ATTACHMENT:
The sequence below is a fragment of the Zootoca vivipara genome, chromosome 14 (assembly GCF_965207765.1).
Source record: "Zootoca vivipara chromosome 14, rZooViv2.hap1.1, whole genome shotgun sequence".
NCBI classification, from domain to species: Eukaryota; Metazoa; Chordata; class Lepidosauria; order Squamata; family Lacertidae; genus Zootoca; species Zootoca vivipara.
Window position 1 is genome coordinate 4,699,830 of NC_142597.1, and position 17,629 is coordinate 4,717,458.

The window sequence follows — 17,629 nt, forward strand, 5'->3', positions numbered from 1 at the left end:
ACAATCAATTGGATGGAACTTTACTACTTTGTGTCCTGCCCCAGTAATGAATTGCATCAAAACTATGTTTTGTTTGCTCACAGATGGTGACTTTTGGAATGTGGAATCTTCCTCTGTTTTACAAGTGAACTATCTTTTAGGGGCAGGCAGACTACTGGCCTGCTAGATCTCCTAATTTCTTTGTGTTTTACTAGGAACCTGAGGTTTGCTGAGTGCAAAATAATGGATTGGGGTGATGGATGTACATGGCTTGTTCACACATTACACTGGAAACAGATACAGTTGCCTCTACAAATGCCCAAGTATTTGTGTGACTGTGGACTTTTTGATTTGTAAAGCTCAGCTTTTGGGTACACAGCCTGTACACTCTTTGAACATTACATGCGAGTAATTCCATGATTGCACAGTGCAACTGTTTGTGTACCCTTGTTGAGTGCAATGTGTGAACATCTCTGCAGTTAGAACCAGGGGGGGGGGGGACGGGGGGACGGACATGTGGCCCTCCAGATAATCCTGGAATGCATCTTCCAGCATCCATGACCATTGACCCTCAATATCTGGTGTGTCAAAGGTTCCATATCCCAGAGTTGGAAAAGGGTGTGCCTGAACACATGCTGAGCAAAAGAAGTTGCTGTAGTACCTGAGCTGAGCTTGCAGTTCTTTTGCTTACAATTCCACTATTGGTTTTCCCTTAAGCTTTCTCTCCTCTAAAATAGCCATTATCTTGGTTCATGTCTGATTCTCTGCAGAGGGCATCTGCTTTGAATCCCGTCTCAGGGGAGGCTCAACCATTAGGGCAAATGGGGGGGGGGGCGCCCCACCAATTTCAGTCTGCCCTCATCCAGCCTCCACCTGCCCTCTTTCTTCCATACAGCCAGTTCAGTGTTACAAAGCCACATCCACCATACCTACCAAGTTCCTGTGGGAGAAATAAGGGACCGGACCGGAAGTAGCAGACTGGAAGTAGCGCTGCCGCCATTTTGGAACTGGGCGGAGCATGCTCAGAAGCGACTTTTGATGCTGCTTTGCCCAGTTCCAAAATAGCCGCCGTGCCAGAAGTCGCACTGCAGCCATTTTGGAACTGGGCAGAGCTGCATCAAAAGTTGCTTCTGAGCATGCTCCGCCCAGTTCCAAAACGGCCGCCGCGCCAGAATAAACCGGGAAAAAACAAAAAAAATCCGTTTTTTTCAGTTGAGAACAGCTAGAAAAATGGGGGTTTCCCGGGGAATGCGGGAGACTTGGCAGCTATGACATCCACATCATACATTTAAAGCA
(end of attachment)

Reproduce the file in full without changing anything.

The sequence below is a fragment of the Zootoca vivipara genome, chromosome 14 (assembly GCF_965207765.1).
Source record: "Zootoca vivipara chromosome 14, rZooViv2.hap1.1, whole genome shotgun sequence".
NCBI classification, from domain to species: Eukaryota; Metazoa; Chordata; class Lepidosauria; order Squamata; family Lacertidae; genus Zootoca; species Zootoca vivipara.
Window position 1 is genome coordinate 4,699,830 of NC_142597.1, and position 17,629 is coordinate 4,717,458.

The window sequence follows — 17,629 nt, forward strand, 5'->3', positions numbered from 1 at the left end:
ACAATCAATTGGATGGAACTTTACTACTTTGTGTCCTGCCCCAGTAATGAATTGCATCAAAACTATGTTTTGTTTGCTCACAGATGGTGACTTTTGGAATGTGGAATCTTCCTCTGTTTTACAAGTGAACTATCTTTTAGGGGCAGGCAGACTACTGGCCTGCTAGATCTCCTAATTTCTTTGTGTTTTACTAGGAACCTGAGGTTTGCTGAGTGCAAAATAATGGATTGGGGTGATGGATGTACATGGCTTGTTCACACATTACACTGGAAACAGATACAGTTGCCTCTACAAATGCCCAAGTATTTGTGTGACTGTGGACTTTTTGATTTGTAAAGCTCAGCTTTTGGGTACACAGCCTGTACACTCTTTGAACATTACATGCGAGTAATTCCATGATTGCACAGTGCAACTGTTTGTGTACCCTTGTTGAGTGCAATGTGTGAACATCTCTGCAGTTAGAACCAGGGGGGGGGGGGACGGGGGGACGGACATGTGGCCCTCCAGATAATCCTGGAATGCATCTTCCAGCATCCATGACCATTGACCCTCAATATCTGGTGTGTCAAAGGTTCCATATCCCAGAGTTGGAAAAGGGTGTGCCTGAACACATGCTGAGCAAAAGAAGTTGCTGTAGTACCTGAGCTGAGCTTGCAGTTCTTTTGCTTACAATTCCACTATTGGTTTTCCCTTAAGCTTTCTCTCCTCTAAAATAGCCATTATCTTGGTTCATGTCTGATTCTCTGCAGAGGGCATCTGCTTTGAATCCCGTCTCAGGGGAGGCTCAACCATTAGGGCAAATGGGGGGGGGGGCGCCCCACCAATTTCAGTCTGCCCTCATCCAGCCTCCACCTGCCCTCTTTCTTCCATACAGCCAGTTCAGTGTTACAAAGCCACATCCACCATACCTACCAAGTTCCTGTGGGAGAAATAAGGGACCGGACCGGAAGTAGCAGACTGGAAGTAGCGCTGCCGCCATTTTGGAACTGGGCGGAGCATGCTCAGAAGCGACTTTTGATGCTGCTTTGCCCAGTTCCAAAATAGCCGCCGTGCCAGAAGTCGCACTGCAGCCATTTTGGAACTGGGCAGAGCTGCATCAAAAGTTGCTTCTGAGCATGCTCCGCCCAGTTCCAAAACGGCCGCCGCGCCAGAATAAACCGGGAAAAAACAAAAAAAATCCGTTTTTTTCAGTTGAGAACAGCTAGAAAAATGGGGGTTTCCCGGGGAATGCGGGAGACTTGGCAGCTATGACATCCACATCATACATTTAAAGCA